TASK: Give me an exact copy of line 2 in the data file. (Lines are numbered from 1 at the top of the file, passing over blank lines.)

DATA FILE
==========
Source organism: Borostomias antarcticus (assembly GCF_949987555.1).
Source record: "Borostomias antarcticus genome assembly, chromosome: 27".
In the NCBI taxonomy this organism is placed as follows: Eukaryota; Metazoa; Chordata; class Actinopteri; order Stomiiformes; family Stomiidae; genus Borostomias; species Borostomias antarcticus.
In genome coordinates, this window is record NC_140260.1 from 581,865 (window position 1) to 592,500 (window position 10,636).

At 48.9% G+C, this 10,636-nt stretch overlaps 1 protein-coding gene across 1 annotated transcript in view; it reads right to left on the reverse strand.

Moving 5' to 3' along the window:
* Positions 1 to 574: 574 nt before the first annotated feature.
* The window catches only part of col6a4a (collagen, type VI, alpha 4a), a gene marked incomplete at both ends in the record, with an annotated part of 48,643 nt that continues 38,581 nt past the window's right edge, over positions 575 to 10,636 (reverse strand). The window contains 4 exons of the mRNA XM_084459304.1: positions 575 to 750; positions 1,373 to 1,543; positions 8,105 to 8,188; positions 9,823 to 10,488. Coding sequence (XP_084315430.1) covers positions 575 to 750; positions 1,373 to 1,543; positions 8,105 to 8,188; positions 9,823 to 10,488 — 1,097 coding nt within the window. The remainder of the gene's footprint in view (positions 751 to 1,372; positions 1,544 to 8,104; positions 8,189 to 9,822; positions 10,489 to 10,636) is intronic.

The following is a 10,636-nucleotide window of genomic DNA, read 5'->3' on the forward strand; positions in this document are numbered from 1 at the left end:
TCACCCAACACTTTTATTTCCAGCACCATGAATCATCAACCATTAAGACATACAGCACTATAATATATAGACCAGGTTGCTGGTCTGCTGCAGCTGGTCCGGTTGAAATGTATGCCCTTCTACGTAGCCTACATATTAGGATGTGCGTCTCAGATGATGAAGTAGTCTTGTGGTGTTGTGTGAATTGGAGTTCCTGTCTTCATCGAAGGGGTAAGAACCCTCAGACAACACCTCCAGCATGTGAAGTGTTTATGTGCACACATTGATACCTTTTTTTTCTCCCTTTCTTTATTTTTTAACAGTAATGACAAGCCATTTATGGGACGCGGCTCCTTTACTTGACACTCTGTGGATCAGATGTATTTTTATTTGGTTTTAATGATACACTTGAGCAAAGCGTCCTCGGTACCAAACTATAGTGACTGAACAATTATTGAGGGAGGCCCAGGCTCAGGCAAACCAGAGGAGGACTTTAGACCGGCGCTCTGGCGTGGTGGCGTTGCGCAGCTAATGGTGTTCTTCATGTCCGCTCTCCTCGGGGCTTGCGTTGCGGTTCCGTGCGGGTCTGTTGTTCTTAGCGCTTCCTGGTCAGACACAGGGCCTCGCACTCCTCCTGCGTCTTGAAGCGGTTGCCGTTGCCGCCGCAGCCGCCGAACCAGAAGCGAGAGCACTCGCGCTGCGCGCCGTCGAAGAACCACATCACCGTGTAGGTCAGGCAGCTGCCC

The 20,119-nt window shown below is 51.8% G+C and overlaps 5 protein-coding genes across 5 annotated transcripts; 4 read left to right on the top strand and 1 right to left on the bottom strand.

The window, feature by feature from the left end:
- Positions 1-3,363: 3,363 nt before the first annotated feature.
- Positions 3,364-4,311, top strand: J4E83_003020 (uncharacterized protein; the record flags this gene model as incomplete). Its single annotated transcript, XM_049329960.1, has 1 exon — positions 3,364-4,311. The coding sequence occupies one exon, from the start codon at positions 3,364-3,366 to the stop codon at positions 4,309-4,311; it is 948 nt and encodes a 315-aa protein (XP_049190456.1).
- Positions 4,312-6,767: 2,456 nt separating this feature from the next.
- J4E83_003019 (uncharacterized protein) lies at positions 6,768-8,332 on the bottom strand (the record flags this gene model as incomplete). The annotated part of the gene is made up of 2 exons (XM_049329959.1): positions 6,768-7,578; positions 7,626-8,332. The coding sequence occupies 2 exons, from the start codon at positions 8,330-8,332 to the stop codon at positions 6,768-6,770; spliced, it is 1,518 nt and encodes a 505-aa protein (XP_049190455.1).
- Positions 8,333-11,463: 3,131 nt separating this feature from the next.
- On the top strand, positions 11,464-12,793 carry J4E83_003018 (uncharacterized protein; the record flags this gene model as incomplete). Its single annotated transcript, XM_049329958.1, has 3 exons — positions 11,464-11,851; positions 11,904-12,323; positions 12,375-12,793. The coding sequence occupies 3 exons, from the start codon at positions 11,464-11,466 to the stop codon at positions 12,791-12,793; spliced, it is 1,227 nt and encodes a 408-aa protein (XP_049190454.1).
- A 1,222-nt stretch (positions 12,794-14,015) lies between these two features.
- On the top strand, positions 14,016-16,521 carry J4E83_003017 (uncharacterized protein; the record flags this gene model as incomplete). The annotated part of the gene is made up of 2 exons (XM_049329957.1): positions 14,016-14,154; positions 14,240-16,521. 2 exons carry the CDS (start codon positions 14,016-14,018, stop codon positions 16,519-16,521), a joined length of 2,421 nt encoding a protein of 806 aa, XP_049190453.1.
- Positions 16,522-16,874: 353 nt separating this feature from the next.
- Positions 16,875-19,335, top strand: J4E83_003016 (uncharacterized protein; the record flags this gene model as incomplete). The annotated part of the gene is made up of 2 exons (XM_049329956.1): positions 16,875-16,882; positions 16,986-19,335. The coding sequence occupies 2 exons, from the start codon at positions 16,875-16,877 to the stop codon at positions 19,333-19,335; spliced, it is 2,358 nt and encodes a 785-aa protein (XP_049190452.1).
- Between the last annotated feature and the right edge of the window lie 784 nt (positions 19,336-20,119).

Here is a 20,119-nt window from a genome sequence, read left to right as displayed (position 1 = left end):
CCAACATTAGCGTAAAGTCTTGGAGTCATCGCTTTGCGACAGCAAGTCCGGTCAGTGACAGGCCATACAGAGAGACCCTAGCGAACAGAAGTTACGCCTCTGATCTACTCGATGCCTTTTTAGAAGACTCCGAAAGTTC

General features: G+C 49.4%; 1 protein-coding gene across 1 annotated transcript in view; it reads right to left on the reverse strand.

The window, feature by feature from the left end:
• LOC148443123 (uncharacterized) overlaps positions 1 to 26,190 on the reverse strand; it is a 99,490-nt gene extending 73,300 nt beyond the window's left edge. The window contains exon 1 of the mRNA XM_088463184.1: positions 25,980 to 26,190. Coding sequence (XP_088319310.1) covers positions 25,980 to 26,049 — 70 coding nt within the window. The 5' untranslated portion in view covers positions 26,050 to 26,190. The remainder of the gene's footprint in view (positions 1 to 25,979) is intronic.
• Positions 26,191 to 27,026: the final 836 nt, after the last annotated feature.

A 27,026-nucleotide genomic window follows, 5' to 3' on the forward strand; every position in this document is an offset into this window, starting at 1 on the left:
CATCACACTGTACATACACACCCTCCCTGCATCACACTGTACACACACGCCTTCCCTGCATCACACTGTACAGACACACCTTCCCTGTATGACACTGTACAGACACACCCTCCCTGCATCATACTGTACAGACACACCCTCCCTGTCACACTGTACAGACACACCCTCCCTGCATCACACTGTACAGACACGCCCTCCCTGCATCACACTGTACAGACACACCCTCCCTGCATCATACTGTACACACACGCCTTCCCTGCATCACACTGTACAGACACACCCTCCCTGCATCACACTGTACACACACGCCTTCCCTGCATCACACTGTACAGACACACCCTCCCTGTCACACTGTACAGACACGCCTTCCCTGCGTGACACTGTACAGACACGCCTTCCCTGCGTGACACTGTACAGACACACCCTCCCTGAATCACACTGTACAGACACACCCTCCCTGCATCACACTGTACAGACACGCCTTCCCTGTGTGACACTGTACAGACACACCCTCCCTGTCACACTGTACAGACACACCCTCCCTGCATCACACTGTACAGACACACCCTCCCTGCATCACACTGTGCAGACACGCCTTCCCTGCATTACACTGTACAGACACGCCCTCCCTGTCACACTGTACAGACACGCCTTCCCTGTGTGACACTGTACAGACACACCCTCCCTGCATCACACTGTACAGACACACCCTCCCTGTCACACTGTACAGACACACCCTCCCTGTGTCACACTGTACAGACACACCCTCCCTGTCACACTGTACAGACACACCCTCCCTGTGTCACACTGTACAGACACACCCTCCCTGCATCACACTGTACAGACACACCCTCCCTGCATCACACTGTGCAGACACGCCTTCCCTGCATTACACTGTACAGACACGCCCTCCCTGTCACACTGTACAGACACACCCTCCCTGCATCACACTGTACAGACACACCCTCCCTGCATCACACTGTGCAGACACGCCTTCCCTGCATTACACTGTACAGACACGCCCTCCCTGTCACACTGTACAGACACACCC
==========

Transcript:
Source record: "Borostomias antarcticus genome assembly, chromosome: 27".